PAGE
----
Case Study: The mid-engined 911

LinkedIn +

At the 2017 Los Angeles Auto Show, Porsche Motorsport unveiled its most radical 911 RSR to date, with the most interesting design detail being the switch to a rear-mid engine position

Porsche is set to tackle the 2017 racing season with an all-new GT racer. The newly developed 911 RSR is said to ‘make full use of the breadth of the Le Mans 24 Hours GT regulations’, and in addition to a focus on lightweight design, the RSR features an all-new ‘ultra-modern’, flat-six engine positioned for the first time in front of the rear axle. The extremely lightweight four-liter powerplant features such technologies as direct fuel injection and rigid valve drive to deliver ‘outstanding’ fuel efficiency.

“While retaining the typical 911 design, this is the biggest evolution in the history of our top GT model,” said head of Porsche Motorsport Dr. Frank-Steffen Walliser. “For the 911 RSR, we deliberately focused on a particularly modern and light normally-aspirated engine, as this gave our engineers immense latitude in developing the vehicle. Apart from that, in principle, the LM-GTE and GT Le Mans class regulations stipulate the absolute equality of various drive concepts, as the torque characteristics of turbo and normally aspirated engines are aligned.”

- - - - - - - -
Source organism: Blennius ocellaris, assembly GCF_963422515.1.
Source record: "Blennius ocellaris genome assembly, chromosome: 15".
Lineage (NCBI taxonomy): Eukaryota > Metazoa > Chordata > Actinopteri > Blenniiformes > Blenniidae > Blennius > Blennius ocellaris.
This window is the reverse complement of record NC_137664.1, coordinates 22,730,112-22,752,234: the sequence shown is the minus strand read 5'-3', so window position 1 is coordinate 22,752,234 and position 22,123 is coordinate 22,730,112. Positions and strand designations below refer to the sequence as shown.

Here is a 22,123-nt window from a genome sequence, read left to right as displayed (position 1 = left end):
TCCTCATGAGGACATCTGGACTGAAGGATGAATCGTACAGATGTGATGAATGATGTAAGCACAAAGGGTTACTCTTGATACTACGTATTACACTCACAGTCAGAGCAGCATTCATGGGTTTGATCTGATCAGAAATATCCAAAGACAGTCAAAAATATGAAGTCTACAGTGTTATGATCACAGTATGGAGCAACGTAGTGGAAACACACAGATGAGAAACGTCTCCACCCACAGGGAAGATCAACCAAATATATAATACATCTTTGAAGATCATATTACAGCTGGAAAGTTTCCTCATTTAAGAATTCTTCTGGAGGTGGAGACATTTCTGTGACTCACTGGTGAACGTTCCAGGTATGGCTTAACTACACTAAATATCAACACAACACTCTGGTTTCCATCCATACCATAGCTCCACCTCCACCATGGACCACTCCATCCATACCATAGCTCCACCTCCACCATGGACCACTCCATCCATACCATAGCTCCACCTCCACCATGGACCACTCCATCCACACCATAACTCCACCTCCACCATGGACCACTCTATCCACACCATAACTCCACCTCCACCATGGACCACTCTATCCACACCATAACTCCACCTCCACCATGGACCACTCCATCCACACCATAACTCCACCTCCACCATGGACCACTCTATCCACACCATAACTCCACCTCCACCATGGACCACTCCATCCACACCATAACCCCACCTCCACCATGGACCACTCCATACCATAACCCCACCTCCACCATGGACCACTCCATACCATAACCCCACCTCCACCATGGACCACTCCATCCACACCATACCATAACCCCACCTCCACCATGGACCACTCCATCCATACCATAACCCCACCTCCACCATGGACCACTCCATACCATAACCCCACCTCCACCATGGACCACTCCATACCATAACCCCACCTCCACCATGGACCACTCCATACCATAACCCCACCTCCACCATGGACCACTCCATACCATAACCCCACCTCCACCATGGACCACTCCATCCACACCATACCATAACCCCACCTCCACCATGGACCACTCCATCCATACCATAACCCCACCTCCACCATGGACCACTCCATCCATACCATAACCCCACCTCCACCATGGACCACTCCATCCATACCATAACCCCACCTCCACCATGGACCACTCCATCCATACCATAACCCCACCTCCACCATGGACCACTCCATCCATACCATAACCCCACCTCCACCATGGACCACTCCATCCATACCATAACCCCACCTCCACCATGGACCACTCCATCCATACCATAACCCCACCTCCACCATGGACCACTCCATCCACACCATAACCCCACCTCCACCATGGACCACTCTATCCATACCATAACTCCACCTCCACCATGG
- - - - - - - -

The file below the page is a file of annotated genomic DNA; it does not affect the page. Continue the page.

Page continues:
The new 911 RSR is claimed to be a ‘completely new’ development of race car. What this translates to in the RSR is an all-new suspension arrangement, body structure, aerodynamic approach, aforementioned engine and transmission. By moving the engine forward within the RSR’s packaging, Porsche has been able to install a larger rear diffuser. Combined with a top-mounted rear wing, which is adopted from the LMP1 919 Hybrid, the German company is claiming ‘significant improvements’ in regard to the level of downforce generated, as well as improved aerodynamic efficiency.

The flat-four, naturally-aspirated engine, depending on the size of the restrictor, develops approximately 510hp. This is transferred to the 12.2″ wide rear wheels via a sequential six-speed gearbox with a magnesium housing.

On board, the 911 RSR continues to add technologies. Its introduction marks the first time a Porsche GT racecar features state-of-the-art assistance systems. The new 911 RSR is equipped with a radar-supported collision warning system, the popularly-called “Collision Avoidance System”. Even in the dark, the faster prototypes are detected early enough that misunderstandings can be avoided.

Elsewhere, a new safety cage design and a new, rigidly mounted racing seat enhance driver safety. With the seat fixed to the chassis, the pedals can now be moved and adjusted to fit the driver.